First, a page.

With 75% of new customer demand now being generated online, a new web platform is set to be released later in the year.

Ex-England cricketer Andrew Flintoff is the face of the Jacamo brand

The culture of the business is changing too, underlined by values that focus significantly on customer insight and data-led projects, and cross-functional communication across the organisation, which is exemplified by the organisation's innovation lab and in-house social network. The latter functions as a way of offering staff discounts and promotions with local businesses.

In the two-and-a-half years since Spindler arrived at N Brown from The Original Factory Shop she believes she has helped foster a collaborative workforce with a big shift towards a technology-led skills base. The company's innovation hub, for example, allows anyone within the business to throw their ideas in for consideration, with rewards handed out if those concepts become reality.

"Data analytics is hugely important to the business because it really enables you to prove your return on investment," she added.

"We have a big marketing budget but we know we could use it more effectively if we understood more about attribution, understanding what is what. That is one of the ways we are getting more sophisticated as a digital retailer."

The N Brown CEO identifies one of the historical shortcomings of the catalogue retail model as its limited short-term trade capability, with strategies set from the beginning of the season and the remainder of that period effectively spent reproducing marketing material.

With the emergence of eCommerce as the platform of choice for so many shoppers now, there is more of an opportunity to adjust a retailer's offering based on short-term requirements. Spindler says that her firm's success over Christmas – which saw other fashion businesses' sales hit by unseasonably warm weather in December – can be partly attributed to having the capability to change pricing over shorter timescales if deemed necessary. "We're flexing our new-found skills," she commented.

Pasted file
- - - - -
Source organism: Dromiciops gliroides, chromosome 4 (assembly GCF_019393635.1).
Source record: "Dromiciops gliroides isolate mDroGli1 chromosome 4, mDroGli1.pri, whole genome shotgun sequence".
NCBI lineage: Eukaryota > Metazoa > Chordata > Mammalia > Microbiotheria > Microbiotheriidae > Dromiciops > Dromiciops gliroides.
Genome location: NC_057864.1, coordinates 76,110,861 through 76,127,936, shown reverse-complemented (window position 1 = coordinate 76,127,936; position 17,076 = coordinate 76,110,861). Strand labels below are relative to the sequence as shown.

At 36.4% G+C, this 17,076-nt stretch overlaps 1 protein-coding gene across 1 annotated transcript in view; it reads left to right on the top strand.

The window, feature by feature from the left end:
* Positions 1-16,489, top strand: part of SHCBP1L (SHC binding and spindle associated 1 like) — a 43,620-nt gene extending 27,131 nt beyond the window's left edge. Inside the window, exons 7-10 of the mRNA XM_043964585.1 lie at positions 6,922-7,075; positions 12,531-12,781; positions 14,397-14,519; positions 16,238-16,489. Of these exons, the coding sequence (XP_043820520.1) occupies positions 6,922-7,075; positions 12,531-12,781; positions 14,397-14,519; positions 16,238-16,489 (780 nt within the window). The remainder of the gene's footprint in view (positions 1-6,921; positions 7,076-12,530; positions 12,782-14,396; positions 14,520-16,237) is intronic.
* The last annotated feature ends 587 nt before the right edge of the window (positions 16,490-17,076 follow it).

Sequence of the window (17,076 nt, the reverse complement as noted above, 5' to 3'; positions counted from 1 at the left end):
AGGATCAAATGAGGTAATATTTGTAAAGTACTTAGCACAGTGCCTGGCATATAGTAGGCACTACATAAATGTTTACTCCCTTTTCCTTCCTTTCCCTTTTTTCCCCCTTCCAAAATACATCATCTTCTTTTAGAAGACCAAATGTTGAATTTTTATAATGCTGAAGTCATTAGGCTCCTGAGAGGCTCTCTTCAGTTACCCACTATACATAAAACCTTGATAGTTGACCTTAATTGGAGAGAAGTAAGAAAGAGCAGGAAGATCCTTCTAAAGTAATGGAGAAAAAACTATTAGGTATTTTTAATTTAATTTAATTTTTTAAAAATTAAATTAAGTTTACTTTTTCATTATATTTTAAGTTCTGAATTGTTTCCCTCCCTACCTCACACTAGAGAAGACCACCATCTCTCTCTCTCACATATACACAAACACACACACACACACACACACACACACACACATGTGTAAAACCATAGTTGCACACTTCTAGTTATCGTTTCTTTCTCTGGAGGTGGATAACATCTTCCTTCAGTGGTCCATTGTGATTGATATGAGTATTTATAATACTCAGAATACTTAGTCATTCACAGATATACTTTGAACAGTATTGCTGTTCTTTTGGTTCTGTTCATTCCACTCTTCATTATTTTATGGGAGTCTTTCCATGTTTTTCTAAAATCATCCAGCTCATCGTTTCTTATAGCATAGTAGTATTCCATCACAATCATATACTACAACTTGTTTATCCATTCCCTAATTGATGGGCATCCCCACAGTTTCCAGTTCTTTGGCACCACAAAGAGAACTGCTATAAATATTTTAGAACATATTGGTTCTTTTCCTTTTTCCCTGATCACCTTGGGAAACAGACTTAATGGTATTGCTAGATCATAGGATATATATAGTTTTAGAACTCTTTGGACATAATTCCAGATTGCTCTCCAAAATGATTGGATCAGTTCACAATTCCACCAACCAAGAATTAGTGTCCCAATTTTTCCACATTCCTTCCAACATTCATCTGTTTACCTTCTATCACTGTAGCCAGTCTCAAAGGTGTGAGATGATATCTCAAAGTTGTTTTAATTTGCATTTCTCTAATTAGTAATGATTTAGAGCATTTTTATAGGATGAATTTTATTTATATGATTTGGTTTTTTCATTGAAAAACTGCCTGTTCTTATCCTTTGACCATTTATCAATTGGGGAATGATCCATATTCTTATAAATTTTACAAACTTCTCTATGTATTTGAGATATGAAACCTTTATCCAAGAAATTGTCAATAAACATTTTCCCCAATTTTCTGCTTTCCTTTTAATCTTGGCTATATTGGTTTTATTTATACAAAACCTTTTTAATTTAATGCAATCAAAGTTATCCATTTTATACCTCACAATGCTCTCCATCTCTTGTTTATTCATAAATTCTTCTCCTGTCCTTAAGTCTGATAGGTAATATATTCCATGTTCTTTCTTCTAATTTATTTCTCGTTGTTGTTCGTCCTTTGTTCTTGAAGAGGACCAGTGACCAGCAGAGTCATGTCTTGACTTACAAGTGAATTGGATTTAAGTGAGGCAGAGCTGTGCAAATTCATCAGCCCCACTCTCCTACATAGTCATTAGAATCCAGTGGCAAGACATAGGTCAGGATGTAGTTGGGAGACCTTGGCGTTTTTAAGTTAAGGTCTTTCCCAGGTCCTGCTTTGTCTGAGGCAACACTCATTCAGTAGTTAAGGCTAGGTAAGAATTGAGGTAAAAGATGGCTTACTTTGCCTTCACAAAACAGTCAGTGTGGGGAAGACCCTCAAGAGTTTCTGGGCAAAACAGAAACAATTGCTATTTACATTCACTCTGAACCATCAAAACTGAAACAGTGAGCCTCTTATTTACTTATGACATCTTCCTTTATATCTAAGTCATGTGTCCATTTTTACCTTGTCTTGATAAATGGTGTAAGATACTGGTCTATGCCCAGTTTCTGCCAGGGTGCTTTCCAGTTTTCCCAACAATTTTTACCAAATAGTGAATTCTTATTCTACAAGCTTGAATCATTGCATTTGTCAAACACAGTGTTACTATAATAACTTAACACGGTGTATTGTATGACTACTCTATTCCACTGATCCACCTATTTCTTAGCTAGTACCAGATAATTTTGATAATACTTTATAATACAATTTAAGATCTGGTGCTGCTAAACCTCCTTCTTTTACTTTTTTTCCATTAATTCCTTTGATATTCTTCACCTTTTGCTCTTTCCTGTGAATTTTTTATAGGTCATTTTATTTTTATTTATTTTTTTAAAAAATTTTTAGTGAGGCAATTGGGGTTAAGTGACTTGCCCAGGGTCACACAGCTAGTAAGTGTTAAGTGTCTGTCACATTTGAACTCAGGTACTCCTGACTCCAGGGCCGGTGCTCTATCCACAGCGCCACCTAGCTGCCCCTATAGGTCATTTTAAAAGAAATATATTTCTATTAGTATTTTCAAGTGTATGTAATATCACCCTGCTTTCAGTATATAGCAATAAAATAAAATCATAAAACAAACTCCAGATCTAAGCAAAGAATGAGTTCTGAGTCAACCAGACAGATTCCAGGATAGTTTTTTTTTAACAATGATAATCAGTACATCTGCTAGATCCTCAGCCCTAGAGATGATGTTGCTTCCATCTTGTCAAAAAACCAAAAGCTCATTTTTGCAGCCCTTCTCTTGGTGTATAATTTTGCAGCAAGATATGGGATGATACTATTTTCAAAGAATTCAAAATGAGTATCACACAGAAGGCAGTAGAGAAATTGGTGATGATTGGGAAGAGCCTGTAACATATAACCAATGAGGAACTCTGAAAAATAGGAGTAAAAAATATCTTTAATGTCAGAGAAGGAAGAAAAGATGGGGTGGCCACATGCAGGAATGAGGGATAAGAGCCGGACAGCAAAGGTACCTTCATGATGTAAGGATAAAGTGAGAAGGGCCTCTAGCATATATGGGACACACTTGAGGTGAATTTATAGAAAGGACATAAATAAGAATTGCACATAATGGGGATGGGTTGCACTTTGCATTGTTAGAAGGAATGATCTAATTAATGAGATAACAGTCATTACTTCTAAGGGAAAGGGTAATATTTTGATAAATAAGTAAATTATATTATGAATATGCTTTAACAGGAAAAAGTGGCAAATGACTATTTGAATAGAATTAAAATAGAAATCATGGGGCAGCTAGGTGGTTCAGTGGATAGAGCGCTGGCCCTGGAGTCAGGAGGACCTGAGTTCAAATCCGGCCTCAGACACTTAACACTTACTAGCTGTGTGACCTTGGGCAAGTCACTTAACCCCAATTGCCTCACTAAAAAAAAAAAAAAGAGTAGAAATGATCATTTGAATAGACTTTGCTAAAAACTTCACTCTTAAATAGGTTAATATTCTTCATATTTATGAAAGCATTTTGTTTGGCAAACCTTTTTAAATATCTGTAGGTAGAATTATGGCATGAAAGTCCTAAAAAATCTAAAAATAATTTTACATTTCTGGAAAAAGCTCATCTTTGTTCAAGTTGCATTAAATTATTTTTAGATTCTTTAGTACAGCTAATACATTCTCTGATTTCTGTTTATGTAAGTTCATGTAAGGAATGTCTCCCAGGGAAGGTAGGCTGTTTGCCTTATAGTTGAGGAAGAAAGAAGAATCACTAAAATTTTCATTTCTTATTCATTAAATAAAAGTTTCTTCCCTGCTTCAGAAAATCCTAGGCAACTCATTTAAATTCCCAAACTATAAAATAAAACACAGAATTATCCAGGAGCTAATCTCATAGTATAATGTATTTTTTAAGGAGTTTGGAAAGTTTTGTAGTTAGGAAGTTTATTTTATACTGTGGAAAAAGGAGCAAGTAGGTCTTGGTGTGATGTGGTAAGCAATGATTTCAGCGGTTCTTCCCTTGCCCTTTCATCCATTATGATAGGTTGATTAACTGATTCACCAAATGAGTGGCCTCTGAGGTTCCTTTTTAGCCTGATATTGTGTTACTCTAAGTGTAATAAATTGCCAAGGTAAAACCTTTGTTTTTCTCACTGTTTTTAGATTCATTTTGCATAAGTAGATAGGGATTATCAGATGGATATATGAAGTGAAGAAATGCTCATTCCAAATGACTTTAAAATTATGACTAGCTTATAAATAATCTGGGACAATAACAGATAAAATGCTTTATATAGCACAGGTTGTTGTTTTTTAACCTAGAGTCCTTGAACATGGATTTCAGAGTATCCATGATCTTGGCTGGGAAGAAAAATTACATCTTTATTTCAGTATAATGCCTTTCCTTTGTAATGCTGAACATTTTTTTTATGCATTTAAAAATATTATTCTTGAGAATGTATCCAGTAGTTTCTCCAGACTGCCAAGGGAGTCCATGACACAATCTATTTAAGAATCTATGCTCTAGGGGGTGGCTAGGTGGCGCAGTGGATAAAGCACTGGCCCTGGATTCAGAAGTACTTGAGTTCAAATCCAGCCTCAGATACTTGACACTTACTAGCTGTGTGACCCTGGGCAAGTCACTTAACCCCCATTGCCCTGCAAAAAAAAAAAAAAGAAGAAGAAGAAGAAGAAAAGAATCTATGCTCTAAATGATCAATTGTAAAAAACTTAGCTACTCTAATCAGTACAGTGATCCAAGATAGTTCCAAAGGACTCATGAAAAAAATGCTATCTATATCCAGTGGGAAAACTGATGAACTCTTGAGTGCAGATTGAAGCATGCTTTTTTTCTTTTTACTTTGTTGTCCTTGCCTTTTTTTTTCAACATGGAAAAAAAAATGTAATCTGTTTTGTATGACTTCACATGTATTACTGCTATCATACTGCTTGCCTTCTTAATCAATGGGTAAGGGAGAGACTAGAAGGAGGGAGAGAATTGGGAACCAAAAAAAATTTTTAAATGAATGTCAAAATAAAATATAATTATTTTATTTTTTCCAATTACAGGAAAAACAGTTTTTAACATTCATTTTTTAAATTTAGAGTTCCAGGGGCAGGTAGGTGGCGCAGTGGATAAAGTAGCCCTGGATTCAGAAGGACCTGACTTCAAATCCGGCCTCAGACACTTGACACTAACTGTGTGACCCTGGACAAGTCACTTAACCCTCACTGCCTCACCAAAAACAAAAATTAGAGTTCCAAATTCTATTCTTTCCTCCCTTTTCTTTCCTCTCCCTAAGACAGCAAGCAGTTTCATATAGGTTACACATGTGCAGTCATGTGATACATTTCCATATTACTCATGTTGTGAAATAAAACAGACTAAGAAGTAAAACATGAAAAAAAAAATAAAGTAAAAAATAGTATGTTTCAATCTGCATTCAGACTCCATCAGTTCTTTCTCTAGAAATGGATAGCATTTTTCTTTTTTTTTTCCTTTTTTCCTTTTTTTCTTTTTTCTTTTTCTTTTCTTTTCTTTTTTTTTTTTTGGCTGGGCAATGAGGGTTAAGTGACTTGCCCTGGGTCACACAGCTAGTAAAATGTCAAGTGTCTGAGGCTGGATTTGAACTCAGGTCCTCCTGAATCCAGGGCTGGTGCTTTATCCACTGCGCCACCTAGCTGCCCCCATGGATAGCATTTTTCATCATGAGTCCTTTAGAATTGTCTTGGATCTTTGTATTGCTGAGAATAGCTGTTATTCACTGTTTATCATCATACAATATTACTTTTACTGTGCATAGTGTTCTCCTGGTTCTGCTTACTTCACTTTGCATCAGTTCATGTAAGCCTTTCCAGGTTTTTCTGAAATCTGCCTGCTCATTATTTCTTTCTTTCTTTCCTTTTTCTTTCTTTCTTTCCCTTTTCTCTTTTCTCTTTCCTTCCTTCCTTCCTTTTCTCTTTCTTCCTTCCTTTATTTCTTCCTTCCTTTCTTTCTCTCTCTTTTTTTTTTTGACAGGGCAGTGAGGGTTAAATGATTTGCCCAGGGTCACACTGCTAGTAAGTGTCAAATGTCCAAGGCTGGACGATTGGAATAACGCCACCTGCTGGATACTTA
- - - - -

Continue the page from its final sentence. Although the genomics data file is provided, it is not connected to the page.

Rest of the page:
Spindler says N Brown uses local education institutions such as the University of Manchester and Manchester Business School as part of its people agenda, tapping into these resources when developing new programmes and helping senior leadership stay engaged and on the path forward.

As Business North, which kick-started with its first meeting in Leeds on Monday, and other groups start to further shine a light on the northern economy and the potential commerce benefits of a decentralised government, there will arguably be more opportunities for Manchester and its neighbouring conurbations to prosper further and grow their reputations as international business hubs.

Although not involved in Business North, Spindler supports the concept of the CBI-led group. She suggests that geography is "becoming much less relevant", with people living, shopping and doing "what they want to do when and where they want to do it".

"You can run a great business up here and have 90% of your customers living in London. The industry is all about efficiency whether your customer is ten miles away or 200 miles away. The country and world are becoming smaller places."

And for business in general, she added: "We have to move the focus away from being so south-east centric. The economics don't work any more. We talk about the powerhouse which has Manchester at the centre, but we really need the other cities in the north-west and the north in general to engage and pull together.

"There will then be an opportunity for the area to become more powerful and in control of its own destiny."